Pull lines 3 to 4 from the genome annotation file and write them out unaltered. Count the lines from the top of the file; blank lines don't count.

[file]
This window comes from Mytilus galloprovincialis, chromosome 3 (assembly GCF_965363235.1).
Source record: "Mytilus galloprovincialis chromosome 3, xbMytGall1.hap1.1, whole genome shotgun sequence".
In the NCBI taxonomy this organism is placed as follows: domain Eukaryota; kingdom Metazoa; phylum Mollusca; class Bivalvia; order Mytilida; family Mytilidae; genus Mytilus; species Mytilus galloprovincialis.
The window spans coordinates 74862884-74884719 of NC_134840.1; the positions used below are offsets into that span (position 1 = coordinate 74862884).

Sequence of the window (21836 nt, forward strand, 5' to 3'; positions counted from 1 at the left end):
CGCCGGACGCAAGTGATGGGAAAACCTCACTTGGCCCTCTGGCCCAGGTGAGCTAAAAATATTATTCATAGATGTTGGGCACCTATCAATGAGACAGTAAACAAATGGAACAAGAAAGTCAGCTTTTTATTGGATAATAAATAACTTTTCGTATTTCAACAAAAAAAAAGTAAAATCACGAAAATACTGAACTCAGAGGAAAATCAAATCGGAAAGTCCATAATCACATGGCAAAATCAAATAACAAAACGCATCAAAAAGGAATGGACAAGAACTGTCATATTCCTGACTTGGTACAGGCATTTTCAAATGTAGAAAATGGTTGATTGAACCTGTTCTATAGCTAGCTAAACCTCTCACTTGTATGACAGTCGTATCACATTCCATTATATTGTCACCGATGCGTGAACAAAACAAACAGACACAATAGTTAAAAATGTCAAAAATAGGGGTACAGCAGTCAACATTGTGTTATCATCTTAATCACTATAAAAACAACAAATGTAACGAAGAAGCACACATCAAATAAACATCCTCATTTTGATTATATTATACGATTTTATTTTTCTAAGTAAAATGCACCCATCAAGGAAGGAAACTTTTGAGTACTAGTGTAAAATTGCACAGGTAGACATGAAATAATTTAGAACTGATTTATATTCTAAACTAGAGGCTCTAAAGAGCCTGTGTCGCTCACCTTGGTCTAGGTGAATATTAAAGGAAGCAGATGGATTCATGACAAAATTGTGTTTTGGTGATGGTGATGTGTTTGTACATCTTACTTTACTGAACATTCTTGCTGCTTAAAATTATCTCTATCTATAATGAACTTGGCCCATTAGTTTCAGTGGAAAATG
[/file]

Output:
In the NCBI taxonomy this organism is placed as follows: domain Eukaryota; kingdom Metazoa; phylum Mollusca; class Bivalvia; order Mytilida; family Mytilidae; genus Mytilus; species Mytilus galloprovincialis.
The window spans coordinates 74862884-74884719 of NC_134840.1; the positions used below are offsets into that span (position 1 = coordinate 74862884).